Culinary director Bruce Garrett Martin’s low-key approach has led to high praise for Calgary’s Major Tom Bar.

Bowing to Bowie at Major Tom

Garrett Bruce Martin of Canada’s best new restaurant.

When David Bowie released “Space Oddity” in 1969, the now-canonical track was largely considered a novelty, a young musician’s honest effort rushed by record executives aiming to capitalize on the impending Apollo 11 moon landing. But after Bowie’s star turn on the British TV show Top of the Pops later that year, the song accelerated its pop-cultural climb, with the refrain “ground control to Major Tom” following the beloved musician for the rest of his life. Reflecting the perennial popularity of “Space Oddity” with music lovers, Calgary’s Major Tom Bar, inspired by Bowie’s style and era, was a hit from the get-go.

Concorde Entertainment Group culinary director Garrett Bruce Martin, 32, is every bit the wunderkind yet man of the people Bowie was. After first setting foot in a professional kitchen at 16, the Calgary-raised chef worked and staged at notable restaurants both abroad and closer to home. He has cooked in Napa Valley’s Bouchon Bistro and the two-Michelin-starred Daniel Berlin Krog in Sweden.

In Calgary, he was chef de partie at two dearly departed Calgary icons—Catch Restaurant and Muse Restaurant & Lounge—and his first stint in a professional kitchen at a Calgary Earls left a lasting impression. “They have a lot of really good systems that they put in place. They build very streamlined kitchens,” he says. “At the time I was leaving, I was like, ‘I’m going to move on to bigger and better things—I want new challenges.’ Now, at this point in my career, I realize how much I took from that experience. Those guys really knew what they were doing.”

That unpretentious, focused attitude toward dining culture informs Martin’s menus to this day as well as his beliefs about how a kitchen should be run, the restaurant industry, and what it means to be a chef: unusually democratic and without delusions of grandeur. At Major Tom—a midcentury modern space on the 40th floor of the Stephen Avenue Place building in downtown Calgary—he emphasizes local produce, simple preparations, and bold introductions of unexpected flavours. “I find as I get older that I care a little bit less about impressing people with ‘look what I can do,’” he says. “When I was a younger chef, I really wanted to show all the things I know, how much different my stuff is than the other guys around me. Now, I think the best way to differentiate ourselves is just to be better.”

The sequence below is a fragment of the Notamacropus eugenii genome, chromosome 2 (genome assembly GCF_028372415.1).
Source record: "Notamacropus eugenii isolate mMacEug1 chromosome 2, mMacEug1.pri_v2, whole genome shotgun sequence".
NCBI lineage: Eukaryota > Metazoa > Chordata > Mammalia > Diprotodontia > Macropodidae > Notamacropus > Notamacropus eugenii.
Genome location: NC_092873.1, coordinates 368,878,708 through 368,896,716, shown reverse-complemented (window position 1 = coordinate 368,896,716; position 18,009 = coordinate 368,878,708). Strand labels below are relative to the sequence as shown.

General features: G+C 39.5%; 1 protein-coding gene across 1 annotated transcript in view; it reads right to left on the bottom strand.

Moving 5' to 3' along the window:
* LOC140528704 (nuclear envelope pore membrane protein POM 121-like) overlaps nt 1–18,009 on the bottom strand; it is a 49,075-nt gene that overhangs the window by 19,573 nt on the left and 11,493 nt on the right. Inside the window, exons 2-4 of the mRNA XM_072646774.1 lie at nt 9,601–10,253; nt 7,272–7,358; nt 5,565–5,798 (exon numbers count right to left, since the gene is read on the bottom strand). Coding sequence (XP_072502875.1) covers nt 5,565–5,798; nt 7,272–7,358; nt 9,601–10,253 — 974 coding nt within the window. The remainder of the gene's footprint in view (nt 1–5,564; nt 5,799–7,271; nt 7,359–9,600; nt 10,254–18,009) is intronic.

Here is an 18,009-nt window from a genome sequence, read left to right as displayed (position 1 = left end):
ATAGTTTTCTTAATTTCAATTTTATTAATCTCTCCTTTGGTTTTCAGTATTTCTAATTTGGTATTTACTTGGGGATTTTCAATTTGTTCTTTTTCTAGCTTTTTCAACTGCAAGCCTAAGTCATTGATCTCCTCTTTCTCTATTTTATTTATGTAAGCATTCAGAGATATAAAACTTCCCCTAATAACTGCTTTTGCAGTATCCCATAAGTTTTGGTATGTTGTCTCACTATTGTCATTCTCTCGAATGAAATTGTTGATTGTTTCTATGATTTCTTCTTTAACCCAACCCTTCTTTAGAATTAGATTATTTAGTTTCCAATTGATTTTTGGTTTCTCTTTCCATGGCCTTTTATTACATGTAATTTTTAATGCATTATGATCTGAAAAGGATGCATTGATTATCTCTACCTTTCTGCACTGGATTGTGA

Martin likes to bring attention to Calgary as well as Alberta’s food scene, which shaped him and is only now receiving due praise. As much as possible in the westernmost of Canada’s frigid Prairie provinces, he employs local ingredients and highlights regional culinary traditions, with beef and hearty but complex vegetable dishes paramount. The North Star of the menu is the beef program, he says, as we dig into his delightfully astute beef tartare: influenced by French onion soup, it is delicately garnished with caramelized onions and gruyere. “But as far as my style goes, it’s about what goes on behind the scenes, what we can do to impress people without banging them over the head with creativity.”

The restaurant’s decor harkens back to Mad Men–era cosmopolitanism. Formerly an office, the almost-200-seat dining room features panoramic views that soar over Calgary’s downtown to the Rocky Mountains beyond. The design is pared back and elegant, leaning on dark woods and leathers, and the occasional curvilinear detail against otherwise squared-off features. Asked about the logistics of operating an industrial kitchen and an entire restaurant on the 40th floor of a functioning office building, Martin has a typically humble response: “It honestly isn’t that bad.”

Being voted Canada’s best new restaurant by Canada’s 100 Best at the end of a storybook first year, while appreciated, did little to change Martin’s view of Major Tom and its skyward trajectory. “The awards are great. I love the pats on the back, but I want to be busy,” he says. “I want to keep people coming in because they’re like, it’s a consistent product, the food’s great, the service is great, I love the vibes.”

Martin’s formula seems to be a winning one. Major Tom is packed to the brim night after night, with diners uttering another Bowie line between bites. Turning to the opposite end of the iconoclast’s career, they reference Bowie’s bittersweet departing single “Lazarus”—“Look up here, I’m in heaven.”